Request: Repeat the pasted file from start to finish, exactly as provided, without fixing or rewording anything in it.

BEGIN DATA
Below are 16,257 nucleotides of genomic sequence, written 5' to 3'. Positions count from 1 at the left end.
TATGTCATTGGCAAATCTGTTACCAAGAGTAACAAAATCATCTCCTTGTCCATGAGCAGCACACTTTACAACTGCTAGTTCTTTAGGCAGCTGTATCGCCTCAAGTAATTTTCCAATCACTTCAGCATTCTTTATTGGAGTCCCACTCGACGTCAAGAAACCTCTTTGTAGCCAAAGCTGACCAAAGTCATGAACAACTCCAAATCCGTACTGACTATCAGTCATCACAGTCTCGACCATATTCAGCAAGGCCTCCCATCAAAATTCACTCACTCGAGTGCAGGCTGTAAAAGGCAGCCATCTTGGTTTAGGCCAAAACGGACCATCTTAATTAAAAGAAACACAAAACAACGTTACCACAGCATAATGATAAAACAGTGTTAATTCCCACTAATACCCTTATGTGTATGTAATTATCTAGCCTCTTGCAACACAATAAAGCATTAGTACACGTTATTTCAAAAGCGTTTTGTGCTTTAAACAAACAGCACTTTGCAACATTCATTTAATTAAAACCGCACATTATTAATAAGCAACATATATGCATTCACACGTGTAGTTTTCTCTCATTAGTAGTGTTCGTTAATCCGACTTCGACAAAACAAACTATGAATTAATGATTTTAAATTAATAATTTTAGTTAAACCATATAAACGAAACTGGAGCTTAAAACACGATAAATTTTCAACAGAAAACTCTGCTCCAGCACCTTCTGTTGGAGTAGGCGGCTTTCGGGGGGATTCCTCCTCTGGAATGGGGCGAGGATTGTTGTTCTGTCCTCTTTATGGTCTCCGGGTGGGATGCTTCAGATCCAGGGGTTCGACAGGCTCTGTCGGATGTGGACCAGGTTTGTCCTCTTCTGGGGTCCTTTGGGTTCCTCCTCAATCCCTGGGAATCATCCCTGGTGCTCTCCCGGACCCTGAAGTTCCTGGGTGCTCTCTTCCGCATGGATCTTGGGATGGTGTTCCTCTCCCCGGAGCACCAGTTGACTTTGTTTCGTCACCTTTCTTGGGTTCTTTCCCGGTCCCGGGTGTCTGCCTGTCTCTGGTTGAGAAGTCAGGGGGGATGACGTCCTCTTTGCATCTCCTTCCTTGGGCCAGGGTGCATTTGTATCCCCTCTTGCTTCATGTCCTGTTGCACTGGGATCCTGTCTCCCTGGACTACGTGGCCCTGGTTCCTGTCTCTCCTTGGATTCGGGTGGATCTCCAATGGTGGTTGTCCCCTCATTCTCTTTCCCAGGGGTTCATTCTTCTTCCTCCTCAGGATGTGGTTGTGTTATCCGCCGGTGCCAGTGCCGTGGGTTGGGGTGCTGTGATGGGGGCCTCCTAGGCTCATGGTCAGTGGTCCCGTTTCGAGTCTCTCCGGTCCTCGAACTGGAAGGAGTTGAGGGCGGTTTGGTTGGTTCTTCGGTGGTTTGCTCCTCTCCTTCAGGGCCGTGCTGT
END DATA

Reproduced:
Below are 16,257 nucleotides of genomic sequence, written 5' to 3'. Positions count from 1 at the left end.
TATGTCATTGGCAAATCTGTTACCAAGAGTAACAAAATCATCTCCTTGTCCATGAGCAGCACACTTTACAACTGCTAGTTCTTTAGGCAGCTGTATCGCCTCAAGTAATTTTCCAATCACTTCAGCATTCTTTATTGGAGTCCCACTCGACGTCAAGAAACCTCTTTGTAGCCAAAGCTGACCAAAGTCATGAACAACTCCAAATCCGTACTGACTATCAGTCATCACAGTCTCGACCATATTCAGCAAGGCCTCCCATCAAAATTCACTCACTCGAGTGCAGGCTGTAAAAGGCAGCCATCTTGGTTTAGGCCAAAACGGACCATCTTAATTAAAAGAAACACAAAACAACGTTACCACAGCATAATGATAAAACAGTGTTAATTCCCACTAATACCCTTATGTGTATGTAATTATCTAGCCTCTTGCAACACAATAAAGCATTAGTACACGTTATTTCAAAAGCGTTTTGTGCTTTAAACAAACAGCACTTTGCAACATTCATTTAATTAAAACCGCACATTATTAATAAGCAACATATATGCATTCACACGTGTAGTTTTCTCTCATTAGTAGTGTTCGTTAATCCGACTTCGACAAAACAAACTATGAATTAATGATTTTAAATTAATAATTTTAGTTAAACCATATAAACGAAACTGGAGCTTAAAACACGATAAATTTTCAACAGAAAACTCTGCTCCAGCACCTTCTGTTGGAGTAGGCGGCTTTCGGGGGGATTCCTCCTCTGGAATGGGGCGAGGATTGTTGTTCTGTCCTCTTTATGGTCTCCGGGTGGGATGCTTCAGATCCAGGGGTTCGACAGGCTCTGTCGGATGTGGACCAGGTTTGTCCTCTTCTGGGGTCCTTTGGGTTCCTCCTCAATCCCTGGGAATCATCCCTGGTGCTCTCCCGGACCCTGAAGTTCCTGGGTGCTCTCTTCCGCATGGATCTTGGGATGGTGTTCCTCTCCCCGGAGCACCAGTTGACTTTGTTTCGTCACCTTTCTTGGGTTCTTTCCCGGTCCCGGGTGTCTGCCTGTCTCTGGTTGAGAAGTCAGGGGGGATGACGTCCTCTTTGCATCTCCTTCCTTGGGCCAGGGTGCATTTGTATCCCCTCTTGCTTCATGTCCTGTTGCACTGGGATCCTGTCTCCCTGGACTACGTGGCCCTGGTTCCTGTCTCTCCTTGGATTCGGGTGGATCTCCAATGGTGGTTGTCCCCTCATTCTCTTTCCCAGGGGTTCATTCTTCTTCCTCCTCAGGATGTGGTTGTGTTATCCGCCGGTGCCAGTGCCGTGGGTTGGGGTGCTGTGATGGGGGCCTCCTAGGCTCATGGTCAGTGGTCCCGTTTCGAGTCTCTCCGGTCCTCGAACTGGAAGGAGTTGAGGGCGGTTTGGTTGGTTCTTCGGTGGTTTGCTCCTCTCCTTCAGGGCCGTGCTGT